MathOverflow is a question and answer site for professional mathematicians. Join them; it only takes a minute:

Sign up
Here's how it works:
  1. Anybody can ask a question
  2. Anybody can answer
  3. The best answers are voted up and rise to the top

Let $G$ be a group of permutations of a finite set $X$. By the augmentation submodule of $\mathbb CX$, I mean the set of vectors whose coefficients sum to $0$. It is easy to show via character theory that the augmentation submodule is irreducible iff $G$ is doubly transitive. Does anybody know a proof using only the definitions of doubly transitive and irreducible representation and avoiding character theory and the orthogonality relations? It is known (I learned this from Peter Cameron, but don't know a good reference) that replacing $\mathbb C$ by $\mathbb R$ characterizes double homogeneity. So the field being algebraically closed is somehow important.

The motivation for this question comes from trying to understand the relationship between double transitivity for transformation monoids and irreducibility of the augmentation submodule. Character theory for monoids is harder to apply and so an answer to my question may provide some insight.

share|cite|improve this question
Doubly transitive implies irreducible is elementary; there's a very straightforward argument that involves doing obvious things to any nonzero vector. I don't know about the other direction. – Qiaochu Yuan Jun 23 '11 at 20:23
I agree doubly transitive implies irreducible is elementary, although the proof I have in mind at first sight fails for monoids. Basically, if you have a vector of the form $x-y$, you are done. If you don't, you can use transitivity of point stabilizers to kill off an appropriate element from the support of your vector. Proceed by induction on the support. This doesn't work for monoids because point stabilizers can crush elements into the point it stabilizes, although perhaps the idea is salvageable? – Benjamin Steinberg Jun 23 '11 at 20:57
Yes, that's the proof I had in mind. Do you know if either direction is even true for monoids? – Qiaochu Yuan Jun 24 '11 at 1:41
@Qiaochu, no I do not. But I can prove that monoids with either property have a lot in common. For instance, in either case if the monoid is not a group, then it contains all constant maps. From this, one obtains that the analogue of the permutation module is a projective indecomposable module with simple top the trivial module. In both cases, if $e$ is a nonconstant idempotent of smallest possible image, then the associated maximal subgroup is doubly transitive on eX (where X is the set the monoid acts on). I can't remember if I could prove the augmentation is indecomposable. – Benjamin Steinberg Jun 24 '11 at 2:37
Also, in both cases in the above comment the transformation monoid is primitive. – Benjamin Steinberg Jun 24 '11 at 2:39

I am not sure where you want to draw the line about use of character theory. This equivalence is a statement about the endomorphism ring of the permutation module $\mathbb{C}X$, and doesn't really require use of characters or orthogonality relations. It does require Schur's lemma, which crucially uses algebraic closure. Using Schur's Lemma, the endomorphism ring of the permutation module is $2$-dimensional if and only if the action of $G$ on $X$ is transitive and the augmentation submodule is irreducible. On the other hand, if the acton of $G$ on $X$ is transitive and $H$ is a point stabilizer, it is just a question of looking at matrices to see that the dimension of the endmorphism ring is the number of $(H,H)$-double cosets. (These things can be proved by Frobenius reciprocity, but they can be seen directly in this case).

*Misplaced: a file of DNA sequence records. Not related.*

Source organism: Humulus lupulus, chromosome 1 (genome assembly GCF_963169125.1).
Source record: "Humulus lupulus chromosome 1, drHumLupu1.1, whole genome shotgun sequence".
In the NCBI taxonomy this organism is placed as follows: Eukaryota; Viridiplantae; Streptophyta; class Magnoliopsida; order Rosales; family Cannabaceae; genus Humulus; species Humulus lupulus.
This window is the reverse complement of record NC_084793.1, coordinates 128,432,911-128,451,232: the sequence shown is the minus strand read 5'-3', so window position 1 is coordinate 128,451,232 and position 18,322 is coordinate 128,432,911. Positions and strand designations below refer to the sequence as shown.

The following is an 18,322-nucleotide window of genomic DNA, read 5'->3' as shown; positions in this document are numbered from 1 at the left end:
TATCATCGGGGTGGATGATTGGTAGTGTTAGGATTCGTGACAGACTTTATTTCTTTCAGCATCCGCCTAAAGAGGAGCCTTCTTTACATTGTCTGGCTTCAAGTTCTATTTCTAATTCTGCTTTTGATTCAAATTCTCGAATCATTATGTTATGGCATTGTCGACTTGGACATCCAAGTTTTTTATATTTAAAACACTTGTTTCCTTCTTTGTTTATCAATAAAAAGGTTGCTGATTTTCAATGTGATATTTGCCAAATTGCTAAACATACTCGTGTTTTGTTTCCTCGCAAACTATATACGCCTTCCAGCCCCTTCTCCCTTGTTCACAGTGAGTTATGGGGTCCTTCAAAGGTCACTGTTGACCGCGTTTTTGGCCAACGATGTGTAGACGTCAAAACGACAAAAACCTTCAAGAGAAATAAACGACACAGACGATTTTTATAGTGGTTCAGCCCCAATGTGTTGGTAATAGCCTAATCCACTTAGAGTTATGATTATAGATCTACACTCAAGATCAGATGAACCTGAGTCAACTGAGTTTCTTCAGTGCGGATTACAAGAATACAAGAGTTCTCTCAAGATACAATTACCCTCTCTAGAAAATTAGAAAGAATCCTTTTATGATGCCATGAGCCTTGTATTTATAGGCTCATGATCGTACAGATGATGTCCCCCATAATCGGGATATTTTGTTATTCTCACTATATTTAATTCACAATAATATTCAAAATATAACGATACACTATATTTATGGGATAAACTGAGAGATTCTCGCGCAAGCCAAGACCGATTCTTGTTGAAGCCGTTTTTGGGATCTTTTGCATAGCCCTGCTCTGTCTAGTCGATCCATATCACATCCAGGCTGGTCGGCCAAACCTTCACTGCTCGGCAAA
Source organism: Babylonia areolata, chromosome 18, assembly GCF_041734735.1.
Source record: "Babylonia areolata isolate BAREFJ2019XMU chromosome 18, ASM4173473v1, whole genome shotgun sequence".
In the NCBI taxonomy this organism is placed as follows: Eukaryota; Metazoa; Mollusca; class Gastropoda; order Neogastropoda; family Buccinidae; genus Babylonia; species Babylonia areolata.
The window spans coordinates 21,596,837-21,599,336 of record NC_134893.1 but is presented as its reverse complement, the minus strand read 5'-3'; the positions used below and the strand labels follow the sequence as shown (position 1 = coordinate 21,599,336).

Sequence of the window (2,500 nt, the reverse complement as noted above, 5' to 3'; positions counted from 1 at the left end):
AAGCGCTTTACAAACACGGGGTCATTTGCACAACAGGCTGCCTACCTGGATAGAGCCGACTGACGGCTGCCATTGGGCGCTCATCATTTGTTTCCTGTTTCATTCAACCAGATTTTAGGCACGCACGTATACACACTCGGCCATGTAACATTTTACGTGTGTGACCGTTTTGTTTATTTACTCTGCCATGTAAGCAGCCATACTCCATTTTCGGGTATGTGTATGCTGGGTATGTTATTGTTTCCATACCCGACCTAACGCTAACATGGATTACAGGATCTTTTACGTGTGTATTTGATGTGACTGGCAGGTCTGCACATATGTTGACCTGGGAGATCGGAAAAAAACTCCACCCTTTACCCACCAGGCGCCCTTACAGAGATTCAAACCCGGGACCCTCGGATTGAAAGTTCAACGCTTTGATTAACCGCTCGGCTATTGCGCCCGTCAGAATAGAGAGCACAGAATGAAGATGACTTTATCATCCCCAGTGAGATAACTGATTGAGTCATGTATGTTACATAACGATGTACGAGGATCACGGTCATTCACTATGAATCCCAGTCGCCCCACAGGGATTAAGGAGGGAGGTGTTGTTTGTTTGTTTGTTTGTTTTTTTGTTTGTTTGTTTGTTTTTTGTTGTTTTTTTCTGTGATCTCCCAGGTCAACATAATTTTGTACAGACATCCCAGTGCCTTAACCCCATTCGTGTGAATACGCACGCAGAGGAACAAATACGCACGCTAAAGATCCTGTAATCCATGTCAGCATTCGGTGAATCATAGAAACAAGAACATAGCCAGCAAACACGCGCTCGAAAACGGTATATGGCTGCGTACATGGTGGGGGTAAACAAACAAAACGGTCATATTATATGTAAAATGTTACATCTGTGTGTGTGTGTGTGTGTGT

share|cite|improve this answer
Let me rephrase your argument. The centralizer algebra has basis in bijection with orbitals (this is easy). Doubly transitive means there are exactly 2 orbitals. The centralizer algebra has dimension 2 iff the augmentation is irreducible. Ok. In some sense, this is the same as the character proof since the dimension of the centralizer algebra is the inner product of the character with itself. I guess I should have instead asked for a proof that doesn't use the semisimplicity of the group algebra explicitly if possible. Maybe there is no such proof. Centralizers for monoid reps don't work. – Benjamin Steinberg Jun 23 '11 at 22:09
OK, thanks. Now I understand the issues that worry you a little better. – Geoff Robinson Jun 23 '11 at 23:04
@Geoff, my dream I guess is a proof which given a non-doubly transitive action "constructs" an invariant subspace. For example, if the permutation group is not primitive, then the subspace spanned by the differences of elements in some fixed block of the system of imprimitivity is an invariant subspace. This shows irreducible augmentation implies primitive. This argument works over Q. I don't expect something this simple since it is necessary to use algebraically cloded – Benjamin Steinberg Jun 24 '11 at 1:09

Your Answer


By posting your answer, you agree to the privacy policy and terms of service.

Not the answer you're looking for? Browse other questions tagged or ask your own question.